Third-generation (3G) services will be available through out most of North America within five years, and carriers will offer roaming between their 3G networks, says Mark Henderson general manager of Ericsson Canada.

Henderson, a former executive at Novatel Wireless, predicts the wireless services

market will experience “”phenomenal growth”” in the near future because many people around the world still do not have a communications device.

Ericsson Canada has about 2,000 employees, 1,600 of whom work at a major research centre in Montreal.

Henderson recently shared his views on the wireless services industry with CN.

CN: Generally speaking, when can we expect the carriers to deliver 3G services and what steps they have to take in the meantime in terms of developing their infrastructure?

MH: I think the carriers in general are pretty well completing the activity where they are overlaying data capability on their existing networks. When you talk about UMTS or 3G-capable speeds, at 384 Kbps — depending on which technology you are using — there are some markets in North America where there are spectral challenges. But there are technologies such as EDGE for the GSM operators, where they can implement that on the network today to give them close to those types of speeds, so you’ll start to see some of this on the networks here in North American within the next year and a half, depending on the technology of the carrier and the availability of spectrum.

CN: Are there any changes some of the carriers will have to make to their business model in order to make the 2.5G and 3G services profitable?

MH: When you look at Europe and the growth of SMS and the revenues it provides for those operators, the carriers here in North America will try to replicate some of that. I think that since there’s been technology implemented in the networks that allows SMS traffic to travel between technologies — for instance between CDMA networks and GSM networks — there has been a spike in growth in SMS. But I think the challenge for the carriers is determining what people will pay for and what they find useful, and I think they’re still struggling with that.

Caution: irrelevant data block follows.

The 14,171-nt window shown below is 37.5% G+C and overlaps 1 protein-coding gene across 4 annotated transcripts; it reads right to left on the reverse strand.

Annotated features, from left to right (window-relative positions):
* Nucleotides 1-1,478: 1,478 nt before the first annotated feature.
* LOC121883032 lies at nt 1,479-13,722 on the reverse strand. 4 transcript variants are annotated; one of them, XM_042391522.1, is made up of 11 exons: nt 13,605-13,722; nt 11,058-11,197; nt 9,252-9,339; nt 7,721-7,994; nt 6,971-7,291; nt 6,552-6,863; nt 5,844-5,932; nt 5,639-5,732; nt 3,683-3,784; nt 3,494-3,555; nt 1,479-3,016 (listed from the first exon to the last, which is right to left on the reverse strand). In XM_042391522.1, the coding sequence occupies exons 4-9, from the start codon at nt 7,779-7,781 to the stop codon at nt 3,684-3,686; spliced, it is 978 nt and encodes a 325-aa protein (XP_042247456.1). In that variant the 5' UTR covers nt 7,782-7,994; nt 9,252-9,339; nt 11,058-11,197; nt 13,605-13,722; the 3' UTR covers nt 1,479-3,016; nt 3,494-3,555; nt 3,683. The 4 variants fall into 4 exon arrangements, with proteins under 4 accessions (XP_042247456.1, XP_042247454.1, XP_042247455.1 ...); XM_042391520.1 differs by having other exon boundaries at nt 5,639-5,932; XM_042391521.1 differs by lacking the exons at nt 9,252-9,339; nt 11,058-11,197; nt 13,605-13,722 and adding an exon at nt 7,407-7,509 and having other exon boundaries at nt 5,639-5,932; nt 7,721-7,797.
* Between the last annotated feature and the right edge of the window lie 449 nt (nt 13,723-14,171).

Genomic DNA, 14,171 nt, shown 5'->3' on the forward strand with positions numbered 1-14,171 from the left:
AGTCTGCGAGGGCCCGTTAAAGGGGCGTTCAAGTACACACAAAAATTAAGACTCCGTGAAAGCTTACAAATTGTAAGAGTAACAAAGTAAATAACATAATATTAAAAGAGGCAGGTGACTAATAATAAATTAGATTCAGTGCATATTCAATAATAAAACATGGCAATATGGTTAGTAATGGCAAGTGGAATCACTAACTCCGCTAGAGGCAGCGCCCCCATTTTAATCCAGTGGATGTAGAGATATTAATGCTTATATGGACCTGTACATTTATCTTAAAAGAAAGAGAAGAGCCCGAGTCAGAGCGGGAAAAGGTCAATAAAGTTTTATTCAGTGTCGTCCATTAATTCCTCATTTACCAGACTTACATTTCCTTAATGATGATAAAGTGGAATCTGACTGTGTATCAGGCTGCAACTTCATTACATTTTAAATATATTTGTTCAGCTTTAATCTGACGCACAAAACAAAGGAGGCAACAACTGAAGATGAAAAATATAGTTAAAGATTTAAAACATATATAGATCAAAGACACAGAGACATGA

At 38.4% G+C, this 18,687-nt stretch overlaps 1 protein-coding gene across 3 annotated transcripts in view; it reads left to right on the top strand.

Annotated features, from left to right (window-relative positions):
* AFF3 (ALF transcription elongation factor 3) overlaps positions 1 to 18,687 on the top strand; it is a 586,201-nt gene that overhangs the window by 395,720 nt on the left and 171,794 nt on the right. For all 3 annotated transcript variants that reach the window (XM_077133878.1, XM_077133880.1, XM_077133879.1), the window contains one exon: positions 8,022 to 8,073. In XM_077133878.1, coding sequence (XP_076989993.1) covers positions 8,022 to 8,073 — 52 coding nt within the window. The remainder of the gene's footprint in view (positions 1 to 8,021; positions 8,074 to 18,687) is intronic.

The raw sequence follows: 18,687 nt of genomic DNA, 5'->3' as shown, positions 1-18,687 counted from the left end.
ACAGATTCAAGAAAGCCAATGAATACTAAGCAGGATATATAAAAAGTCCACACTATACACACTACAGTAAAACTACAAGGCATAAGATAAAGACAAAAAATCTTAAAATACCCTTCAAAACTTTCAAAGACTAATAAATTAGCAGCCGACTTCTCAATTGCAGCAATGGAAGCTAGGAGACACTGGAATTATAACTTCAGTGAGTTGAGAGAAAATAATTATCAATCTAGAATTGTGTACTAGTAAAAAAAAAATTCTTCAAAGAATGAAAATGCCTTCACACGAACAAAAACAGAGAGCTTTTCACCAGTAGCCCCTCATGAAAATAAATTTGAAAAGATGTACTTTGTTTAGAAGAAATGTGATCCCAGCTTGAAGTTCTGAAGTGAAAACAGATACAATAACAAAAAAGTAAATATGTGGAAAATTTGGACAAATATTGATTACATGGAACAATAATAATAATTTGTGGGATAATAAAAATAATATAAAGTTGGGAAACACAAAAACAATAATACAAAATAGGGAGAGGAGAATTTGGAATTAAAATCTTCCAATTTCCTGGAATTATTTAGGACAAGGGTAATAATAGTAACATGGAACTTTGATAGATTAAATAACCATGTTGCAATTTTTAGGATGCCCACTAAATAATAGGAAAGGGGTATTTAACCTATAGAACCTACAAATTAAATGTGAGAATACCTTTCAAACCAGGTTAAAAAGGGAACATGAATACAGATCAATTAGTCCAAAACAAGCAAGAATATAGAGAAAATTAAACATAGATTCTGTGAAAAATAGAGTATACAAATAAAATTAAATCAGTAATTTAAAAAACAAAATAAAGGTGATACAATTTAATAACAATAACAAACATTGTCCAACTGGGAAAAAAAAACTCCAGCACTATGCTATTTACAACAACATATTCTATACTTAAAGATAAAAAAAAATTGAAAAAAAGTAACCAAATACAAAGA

CN: Do you have any concerns, being an equipment manufacturer, that the carriers may run out of money and may not be able to buy more equipment from companies like Ericsson?

MH: Certainly capital expenditures have dropped in North American market and the European market. The results for Ericsson particularly in the North American market has still been relatively strong. The market is still growing, so with the capacity of some of these networks, you see the quality dropping. There actually will be a need to invest capital in the networks.

CN: What’s your perspective on some of the differences between the approach to wireless services in Europe versus North America?

MH: On the data side, the pickup has been quicker in Europe. Services like SMS in Europe represent a good piece of the revenue that the operators — and everyone — are looking at that. Wireless service in Europe in general — there’s probably many reasons why the growth and the penetration rate and the adaptability of services is ahead of the curve. There’s one ubiquitous standard in Europe, so when you have data services, the applications are pretty ubiquitous no matter where you are. The second big area is probably the value proposition of the phone itself. In Europe, unlike North America, local telephony is metered. If you make a local call for an hour in Paris, it’s going to cost you more than it would for 10 minutes. I think the third area really is really calling party pays. If you call a mobile in Europe, you pay.

CN: if you think back about 10-15 years, are there any developments in the wireless services industry that have surprised you?

MH: One of the surprises is the model in the wireless industry, where the carriers are distributing product under the subsidy model, is what an impact that has had on the business. The industry has had such a phenomenal growth, and will continue to have phenomenal growth because 17 per cent of the people in the world basically don’t have a communication device in their hand. The fact that it’s been difficult for the carriers with that kind of growth, with that kind of market, with this type of technology — to really be successful when it comes to generating cash — that’s a bit of a surprise.

CN: Do you have any predictions as to what services will look like five or ten years down the road?

MH: I think when you look four or five years into the future, I think we’ll have third-generation services rolling out pretty well across all the continent. That kind of technology with those kinds of speeds with those applications will be available to people. The carriers will probably have discovered the sweet spot when it comes to what they can offer and what customers will pay for. I think you’ll have fairly seamless roaming between technologies worldwide. I think the plethora of devices that will be on the market will be extremely rich.

Share on LinkedIn Share with Google+